The term hidden hearing loss refers to people who have difficulty hearing in certain environments or have only a mild but gradual hearing loss that is undetectable with traditional hearing testing equipment. For people who suspects they have some degree of hearing loss, visiting an audiologist for a hearing exam is the first step in receiving a proper diagnosis and treatment.
However, the audiogram report from hearing testing sometimes comes back normal, despite significant challenges with hearing conversation, especially in crowded environments. Hidden hearing loss can be especially frustrating because audiologists are not sure what help to offer patients when they cannot detect the problem.
What Causes Hidden Hearing Loss?
The inner ear contains hair cells and nerves that receive sound and send signals to the brain. Hidden hearing loss disrupts the transmission of signals, causing people not to hear certain sounds or speech at all or to interpret them incorrectly.
Unfortunately, the audiology industry traditionally has not used the necessary hearing testing technology to pick up this type of hearing loss. According to the American Association of Retired Persons (AARP), a typical patient can lose up to 90 percent of electrical connections between the brain and inner ear before the hearing loss shows up on an audiogram.
Thankfully, there is growing awareness of this phenomenon. Some of the tools audiologists currently use to help detect the nerve cell damage that causes hidden hearing loss include:
- Auditory brainstem response test
- Pure tone test of speech and speech reception threshold using octave band frequencies
- Speech reception threshold
- Words-in-noise test (WIN)
- Word recognition in quiet test
Another challenge with detecting hidden hearing loss is that changes take place slowly and impact the brain more than the inner ear. Brain changes associated with hearing do not always appear on standard neurological tests either. Researchers at the Massachusetts Eye and Ear Center are currently conducting research to help audiologists and neurologists find a biomarker that signifies the presence of hidden hearing loss.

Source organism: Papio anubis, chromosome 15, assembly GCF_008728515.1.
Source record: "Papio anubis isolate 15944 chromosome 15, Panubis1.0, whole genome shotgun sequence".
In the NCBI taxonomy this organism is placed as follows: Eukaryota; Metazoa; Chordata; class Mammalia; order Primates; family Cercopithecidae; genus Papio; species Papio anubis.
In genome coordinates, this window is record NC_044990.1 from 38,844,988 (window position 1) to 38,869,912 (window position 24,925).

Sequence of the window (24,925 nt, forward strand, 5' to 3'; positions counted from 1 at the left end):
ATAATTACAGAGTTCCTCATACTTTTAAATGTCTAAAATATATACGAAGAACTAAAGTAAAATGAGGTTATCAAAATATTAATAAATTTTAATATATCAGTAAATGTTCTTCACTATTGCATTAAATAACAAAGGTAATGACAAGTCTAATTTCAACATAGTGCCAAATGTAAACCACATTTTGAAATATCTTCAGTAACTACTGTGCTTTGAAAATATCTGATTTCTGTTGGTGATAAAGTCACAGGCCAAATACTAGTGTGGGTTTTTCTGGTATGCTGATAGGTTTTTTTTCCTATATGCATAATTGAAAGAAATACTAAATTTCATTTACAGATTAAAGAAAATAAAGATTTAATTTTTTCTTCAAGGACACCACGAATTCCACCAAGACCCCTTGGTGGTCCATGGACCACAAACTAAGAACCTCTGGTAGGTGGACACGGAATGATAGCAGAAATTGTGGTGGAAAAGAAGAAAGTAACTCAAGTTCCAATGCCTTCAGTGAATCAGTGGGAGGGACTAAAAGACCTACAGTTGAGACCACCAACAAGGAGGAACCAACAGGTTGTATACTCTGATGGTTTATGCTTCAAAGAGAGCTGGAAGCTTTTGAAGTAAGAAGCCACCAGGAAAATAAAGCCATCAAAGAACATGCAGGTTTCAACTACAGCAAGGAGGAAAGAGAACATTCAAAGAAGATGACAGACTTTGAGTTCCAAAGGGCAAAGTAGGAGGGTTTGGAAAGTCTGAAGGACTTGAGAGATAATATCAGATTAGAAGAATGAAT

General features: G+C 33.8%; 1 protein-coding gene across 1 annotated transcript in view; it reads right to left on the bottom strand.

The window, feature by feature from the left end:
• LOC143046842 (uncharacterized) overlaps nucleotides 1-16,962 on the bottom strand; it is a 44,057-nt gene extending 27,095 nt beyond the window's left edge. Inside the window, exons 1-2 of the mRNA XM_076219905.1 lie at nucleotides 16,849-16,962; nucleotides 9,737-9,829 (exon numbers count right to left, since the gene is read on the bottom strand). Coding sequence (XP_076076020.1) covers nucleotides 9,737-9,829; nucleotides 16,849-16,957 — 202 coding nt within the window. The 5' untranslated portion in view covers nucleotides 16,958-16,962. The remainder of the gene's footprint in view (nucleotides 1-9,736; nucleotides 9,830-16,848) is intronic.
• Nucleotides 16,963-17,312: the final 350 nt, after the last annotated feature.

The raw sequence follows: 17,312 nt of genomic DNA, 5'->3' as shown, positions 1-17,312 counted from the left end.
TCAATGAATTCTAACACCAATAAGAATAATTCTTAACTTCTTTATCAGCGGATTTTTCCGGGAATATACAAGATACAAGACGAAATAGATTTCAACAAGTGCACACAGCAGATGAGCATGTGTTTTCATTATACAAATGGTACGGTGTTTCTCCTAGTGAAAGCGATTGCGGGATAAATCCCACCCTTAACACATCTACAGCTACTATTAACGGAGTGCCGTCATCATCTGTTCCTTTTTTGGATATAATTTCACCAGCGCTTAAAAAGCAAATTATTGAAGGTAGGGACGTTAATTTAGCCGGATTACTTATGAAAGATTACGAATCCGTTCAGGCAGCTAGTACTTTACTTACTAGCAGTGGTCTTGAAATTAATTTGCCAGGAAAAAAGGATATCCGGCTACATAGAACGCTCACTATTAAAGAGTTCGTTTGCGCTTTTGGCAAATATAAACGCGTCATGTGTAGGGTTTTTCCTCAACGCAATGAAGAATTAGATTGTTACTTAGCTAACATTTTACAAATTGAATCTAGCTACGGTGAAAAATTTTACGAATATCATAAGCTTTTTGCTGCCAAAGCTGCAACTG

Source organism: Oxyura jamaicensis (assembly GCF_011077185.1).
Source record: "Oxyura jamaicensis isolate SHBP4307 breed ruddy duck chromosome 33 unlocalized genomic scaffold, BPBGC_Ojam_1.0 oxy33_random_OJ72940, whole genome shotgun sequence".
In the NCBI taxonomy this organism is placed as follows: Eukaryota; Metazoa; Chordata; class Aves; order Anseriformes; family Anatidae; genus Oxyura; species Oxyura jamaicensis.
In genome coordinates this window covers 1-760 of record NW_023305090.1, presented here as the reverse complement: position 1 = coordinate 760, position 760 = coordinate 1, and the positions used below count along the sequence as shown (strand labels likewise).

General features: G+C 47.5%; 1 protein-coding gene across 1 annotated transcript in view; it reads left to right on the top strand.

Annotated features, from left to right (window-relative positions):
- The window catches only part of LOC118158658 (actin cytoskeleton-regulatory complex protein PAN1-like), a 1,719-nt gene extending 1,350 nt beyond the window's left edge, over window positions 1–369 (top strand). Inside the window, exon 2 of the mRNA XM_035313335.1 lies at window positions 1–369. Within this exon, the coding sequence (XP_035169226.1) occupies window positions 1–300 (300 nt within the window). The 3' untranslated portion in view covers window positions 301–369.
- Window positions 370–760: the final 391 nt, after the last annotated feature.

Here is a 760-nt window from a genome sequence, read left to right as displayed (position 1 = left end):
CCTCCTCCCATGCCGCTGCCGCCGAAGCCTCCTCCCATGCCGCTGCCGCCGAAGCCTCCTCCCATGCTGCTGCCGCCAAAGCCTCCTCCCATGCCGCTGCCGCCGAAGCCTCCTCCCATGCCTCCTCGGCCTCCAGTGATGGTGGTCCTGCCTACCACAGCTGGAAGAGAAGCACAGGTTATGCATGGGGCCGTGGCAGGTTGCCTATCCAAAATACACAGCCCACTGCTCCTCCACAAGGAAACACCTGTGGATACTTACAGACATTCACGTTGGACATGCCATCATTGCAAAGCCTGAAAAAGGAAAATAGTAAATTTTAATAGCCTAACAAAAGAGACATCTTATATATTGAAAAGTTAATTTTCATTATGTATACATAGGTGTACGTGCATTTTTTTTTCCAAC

Ongoing exposure to loud noise is the leading cause of hidden hearing loss in adults of all ages. The condition is especially common in younger adults who may not always think to protect their hearing when attending loud events such as concerts. Exposure to everyday loud noises like traffic congestions can also wear down the hair cells in the ear over time.
What Are the Symptoms of Hidden Hearing Loss?
People can go with undetected hidden hearing loss for several years before they realize the problem. The first indication of a potential hearing issue for many people is that they have difficulty following conversation in noisy environments such as a restaurant. A recent post by Nuheara.com describes why restaurants specifically represent such a challenge for individuals with hidden hearing loss:
“Between the playing of overhead music, the whirring of kitchen equipment, the conversation of other guests, and the seating and departure of other guests, visiting a popular restaurant can be as loud as sitting near a diesel truck. At this level, even those with normal hearing can’t make out what others are trying to say.”